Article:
In Scrooged, it took Frank seeing his own death to finally tip him over. He realized how rotten he had been, how distracted with the meaningless he had become. Frank recognized life is about giving to others by positively impacting the future. In his concluding, giddy speech, Frank tells the world, “The miracle will happen and then you’ll want it to happen tomorrow.”

Frank’s tomorrow is hopeful, real world advice. But Ecclesiastes 3:11 says that God has put eternity in humanity’s hearts. We have a heaven-sized heart hole we’ve been trying to fill with uncertain 401(k)’s and fiber. To fill this hole we must first be assured of a solid eternity (Romans 10:9-10). Only then can we enjoy our earthly future.

We’re never going to get rid of pain on this earth. But we can take steps to verbalize and work through the past, be more present in the present, and stop stressing about the future.

There are several actions we can take towards contentment in our future. First, it’s easy to be overwhelmed by things to worry about. But making lists puts reality in perspective. On one side you can write the things that might happen, and on the other side put everything you’re thankful for. Remember that God helps us make the right decisions at the right time, usually with His unforeseen variables.

Second is to give up the illusion of control. My wife used to worry about every aspect of our kids’ lives. So, she started telling God that the kids were better off in His hands, then asked if He would make her believe that. Over time she found a healthy balance. This can apply to any stressful aspect of our lives.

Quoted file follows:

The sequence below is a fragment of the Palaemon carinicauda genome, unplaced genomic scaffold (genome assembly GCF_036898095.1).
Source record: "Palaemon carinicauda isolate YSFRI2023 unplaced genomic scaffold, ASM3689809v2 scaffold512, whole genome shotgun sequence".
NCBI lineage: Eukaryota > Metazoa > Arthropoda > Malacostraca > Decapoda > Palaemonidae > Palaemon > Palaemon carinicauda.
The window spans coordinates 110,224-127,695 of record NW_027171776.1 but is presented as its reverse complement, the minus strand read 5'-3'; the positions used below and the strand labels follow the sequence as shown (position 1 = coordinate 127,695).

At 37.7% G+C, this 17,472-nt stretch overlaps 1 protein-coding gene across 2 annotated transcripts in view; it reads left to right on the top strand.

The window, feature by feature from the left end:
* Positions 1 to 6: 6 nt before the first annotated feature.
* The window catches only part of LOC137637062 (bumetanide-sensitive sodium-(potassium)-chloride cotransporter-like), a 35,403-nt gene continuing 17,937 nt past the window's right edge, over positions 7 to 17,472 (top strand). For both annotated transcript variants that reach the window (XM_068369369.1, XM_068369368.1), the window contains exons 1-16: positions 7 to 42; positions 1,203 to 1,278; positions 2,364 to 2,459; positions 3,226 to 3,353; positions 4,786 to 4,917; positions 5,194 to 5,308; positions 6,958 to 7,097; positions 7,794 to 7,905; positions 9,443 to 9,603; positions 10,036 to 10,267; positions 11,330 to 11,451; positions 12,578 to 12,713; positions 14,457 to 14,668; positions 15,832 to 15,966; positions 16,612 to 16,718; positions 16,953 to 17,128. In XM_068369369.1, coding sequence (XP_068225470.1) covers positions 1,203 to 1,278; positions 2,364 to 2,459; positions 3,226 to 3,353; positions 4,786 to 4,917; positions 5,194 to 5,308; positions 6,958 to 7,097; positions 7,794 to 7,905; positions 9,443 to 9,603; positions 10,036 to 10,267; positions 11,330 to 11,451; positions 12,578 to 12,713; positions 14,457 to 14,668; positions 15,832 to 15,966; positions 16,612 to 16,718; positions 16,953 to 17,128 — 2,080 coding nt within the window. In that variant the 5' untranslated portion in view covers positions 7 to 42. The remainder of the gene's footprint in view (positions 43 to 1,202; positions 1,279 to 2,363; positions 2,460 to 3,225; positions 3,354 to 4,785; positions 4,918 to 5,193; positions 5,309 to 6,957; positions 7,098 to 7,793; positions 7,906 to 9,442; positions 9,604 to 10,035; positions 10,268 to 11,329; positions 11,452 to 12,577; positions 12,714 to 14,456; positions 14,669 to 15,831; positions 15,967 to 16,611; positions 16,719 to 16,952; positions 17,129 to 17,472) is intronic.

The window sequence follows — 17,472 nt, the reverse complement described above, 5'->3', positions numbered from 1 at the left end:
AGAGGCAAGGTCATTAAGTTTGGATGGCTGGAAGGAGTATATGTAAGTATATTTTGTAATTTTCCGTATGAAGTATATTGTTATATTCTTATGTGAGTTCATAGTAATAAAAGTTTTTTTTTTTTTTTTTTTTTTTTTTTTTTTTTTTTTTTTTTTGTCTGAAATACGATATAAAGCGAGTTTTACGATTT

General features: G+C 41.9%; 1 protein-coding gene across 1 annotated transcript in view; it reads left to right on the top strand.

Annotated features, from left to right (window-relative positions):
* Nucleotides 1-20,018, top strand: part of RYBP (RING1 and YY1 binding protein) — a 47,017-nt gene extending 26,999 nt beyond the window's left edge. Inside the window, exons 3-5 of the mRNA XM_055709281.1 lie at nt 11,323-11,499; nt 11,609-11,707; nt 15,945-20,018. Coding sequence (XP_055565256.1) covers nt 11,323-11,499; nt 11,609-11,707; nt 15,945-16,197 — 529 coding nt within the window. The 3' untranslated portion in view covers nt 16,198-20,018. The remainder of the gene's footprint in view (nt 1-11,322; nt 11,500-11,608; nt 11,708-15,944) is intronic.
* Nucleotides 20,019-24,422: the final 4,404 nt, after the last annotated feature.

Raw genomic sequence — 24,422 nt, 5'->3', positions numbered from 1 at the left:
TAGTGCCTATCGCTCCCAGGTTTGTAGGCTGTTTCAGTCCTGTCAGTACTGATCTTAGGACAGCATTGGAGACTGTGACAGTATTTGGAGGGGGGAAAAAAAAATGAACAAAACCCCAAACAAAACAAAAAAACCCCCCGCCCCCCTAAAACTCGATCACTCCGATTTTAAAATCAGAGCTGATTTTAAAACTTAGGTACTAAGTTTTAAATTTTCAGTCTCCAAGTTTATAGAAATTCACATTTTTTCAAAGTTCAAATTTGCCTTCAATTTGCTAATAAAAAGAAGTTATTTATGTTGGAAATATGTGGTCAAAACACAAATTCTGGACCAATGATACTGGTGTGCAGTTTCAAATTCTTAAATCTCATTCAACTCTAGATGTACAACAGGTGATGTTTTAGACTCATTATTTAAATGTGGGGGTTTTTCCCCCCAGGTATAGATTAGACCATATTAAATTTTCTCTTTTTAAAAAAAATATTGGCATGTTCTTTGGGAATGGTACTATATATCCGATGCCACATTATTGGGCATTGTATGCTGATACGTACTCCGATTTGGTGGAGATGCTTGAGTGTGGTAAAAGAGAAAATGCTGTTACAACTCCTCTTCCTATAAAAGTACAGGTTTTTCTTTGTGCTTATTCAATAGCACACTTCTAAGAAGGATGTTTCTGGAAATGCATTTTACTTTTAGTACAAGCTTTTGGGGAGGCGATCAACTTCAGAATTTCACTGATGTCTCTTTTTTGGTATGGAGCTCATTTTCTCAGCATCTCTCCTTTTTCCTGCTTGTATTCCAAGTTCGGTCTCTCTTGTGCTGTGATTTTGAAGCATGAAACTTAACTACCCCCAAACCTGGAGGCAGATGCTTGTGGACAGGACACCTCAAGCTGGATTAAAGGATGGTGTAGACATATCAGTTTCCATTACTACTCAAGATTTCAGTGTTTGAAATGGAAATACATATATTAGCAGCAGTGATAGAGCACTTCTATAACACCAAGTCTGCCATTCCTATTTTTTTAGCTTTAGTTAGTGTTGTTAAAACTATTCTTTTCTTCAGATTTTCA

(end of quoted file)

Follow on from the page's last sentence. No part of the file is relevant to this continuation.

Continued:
Third, don’t be a cotton-headed ninnymuggins and forget Frank’s epiphany to serve others. When you do, you get your eyes off yourself and on to the possibility of experiencing a miracle.

Lastly, prayer is often our final recourse but it should be our first. It’s last here because we should be praying over the worry/thankful list, our illusions of control, and helping others. Pray for guidance. Pray for peace.

It will be hard to have Christmas without Grandma. If it were up to me, Grandma would still be here making cinnamon rolls. Fortunately, God made the eternity in her heart play out as eternity with Him. So we can have our 401(k) and Metamucil, but we should relax in a loose plan, unhindered by distractions, and let God fill in the details.

 

God Bless Us, Every One!

We’re never going to get rid of pain on this earth. But we can take steps to verbalize and work through the past, be more present in the present, and stop stressing about the future. Scrooge wasn’t even looking for a change, and in one night he crushed three therapy sessions. But we’re different—we see where we struggle and where we need Christ’s help.

Our God of clean slates invites us, like Ebenezer Scrooge, to start over whenever we want. Let’s learn from our past in order to enjoy the present so that we’re set up for future success. As it was said of Scrooge, may it be said of us: “He became as good a friend, as good a master, and as good a man, as the good old city knew…”

Oh, and do me a favor. Remember to act as if it’s better to give love than to hold it back. And stop to smell the cinnamon rolls every once and awhile. It’ll make Grandma’s birthday.





Chris is an assistant pastor in Southern California, where he lives with his wife and two kids. He also writes and works in manufacturing procurement. He loves film, TV, time travel, and the British—which means naturally, he identifies as a Whovian. His passion is connecting Jesus and the Bible to pop culture, since he believes this is how the majority of modern society relates to life.